On the topic of the environment, I’d also like to compare the Green New Deal, a proposal laid out by progressives in congress, vs actions the Biden administration has taken of recent to combat climate change. I personally agree with much of the Green New Deal, and think it was a bold and valid proposal. But such a plan did not further the cause of climate action – it gave conservatives and fear-mongers a talking point to hammer home, and turned many on the fence away from the side of action. Then, there is Joe Biden. Biden did campaign on a progressive climate response, but distanced himself from the Green New Deal. This led many on the left side of his party to be critical and dismissive of his intentions on climate. But this was not the case at all – it got him elected, and in the first week of his administration, President Biden has done more on climate change than any President in American history. That is progress.

Third, I draw attention to how easy it is to criticize technology/ social media platforms for their actions and algorithms, drumming up hatred and fear, compared to how hard it is to make changes. First, are the legislators. Congressmembers and Senators on the right and left have been criticizing Big Tech – Liberals for antitrust practices, and conservatives for censorship. This is a great talking point, and an excellent issue to slip into campaigns. But this talking point disappears as soon as action is taken to address it, and so action is never taken. There has been no strong legislative effort to repeal Section 230, and there has been no strong legislative effort to break up the big tech companies. Therefore, these companies continue to reign supreme, doing as they please. Words vs action.

Mark Zuckerberg - Wikipedia

Then, there is the absence of efforts made by those critical of how negative social media can be on mental health, and how algorithms destroy one’s soul, to create a new site that does not do so. It is much easier to tweet about how twitter is evil than it is to create a better social media site, but which would have a better effect on humanity? IBM once dominated the computer industry. Bill Gates could have written a piece in a newspaper about how IBM’s computers were dated, and never thought about the issue again – but, he chose to create instead, pioneering personal computers that everyone uses today. The best example of this actually being done is Signal – not a social media site, but a communications app that is run not for profit, that protects users’ privacy. It was set up in response to WhatsApp trying to take more user data, and is an excellent alternative that people should move to. It achieves a lot more than using WhatsApp to send someone an article about how WhatsApp sucks.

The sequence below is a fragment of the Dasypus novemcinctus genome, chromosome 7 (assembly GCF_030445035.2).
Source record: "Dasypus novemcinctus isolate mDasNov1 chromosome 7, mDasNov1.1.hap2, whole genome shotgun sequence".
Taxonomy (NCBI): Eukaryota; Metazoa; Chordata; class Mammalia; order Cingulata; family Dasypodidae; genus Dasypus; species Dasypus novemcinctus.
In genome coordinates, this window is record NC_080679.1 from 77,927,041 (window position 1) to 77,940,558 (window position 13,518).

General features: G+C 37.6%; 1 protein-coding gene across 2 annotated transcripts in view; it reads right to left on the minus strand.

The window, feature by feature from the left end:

Finally, I raise the point of political progressivism. I am a progressive, but one who actually wants to see progressive policies adopted and implemented, not just rack up twitter retweets. This appears to me like a rare breed of progressive, and that is terrible. I am disappointed by the elevation of multimillionaire socialist celebrities who criticise the system but would never donate to progressive causes. And I am most disappointed by the fact that so many progressives focus more on making sure every liberal, progressive politician loses elections by being so polarizing, then on nominating someone who can actually win, and working so they do win – who can then fight from a position of power. This is exemplified in the progressive civil war between Bernie Sanders and Elizabeth Warren. Ideological purists who seem content with progressivism remaining fringe prefer Sanders, and those who are willing to support someone not calling for a revolution in order to get 90% of their policies implemented support Warren. Warren has been fighting for progressivism her entire political career, through the system, and has formed valuable relationships with those who need to approve policies. I respect Sanders, and understand why people like him. But for the sake of progress, progressives should have united around Warren and helped her win – then, all of the policies she fought war would be getting implemented right now. FDR was elected President, and once he was, he was the most progressive President in history – not by demonizing the legislature, but by working with them to get more bills passed in the 1st 100 days of a presidency than anyone ever. He did things, not just spoke about them.

All I want is progress – real progress, not the fake ideological spats that take place online, but progressive policies on climate, racial justice, economics and the environment to be adopted. I want to see alternatives to Twitter and Facebook that do not exploit users pop up. I want innovators to be celebrated in society for actually making change. I want the world to become better. This will only happen if people take genuine, gruelling, long-term action that works for the public good. Please, if you believe in change, if you believe in progress, don’t just criticizes the imperfections and ills you see – do something about them. It will be harder, but humanity moving forward requires hard work.

Adam Khan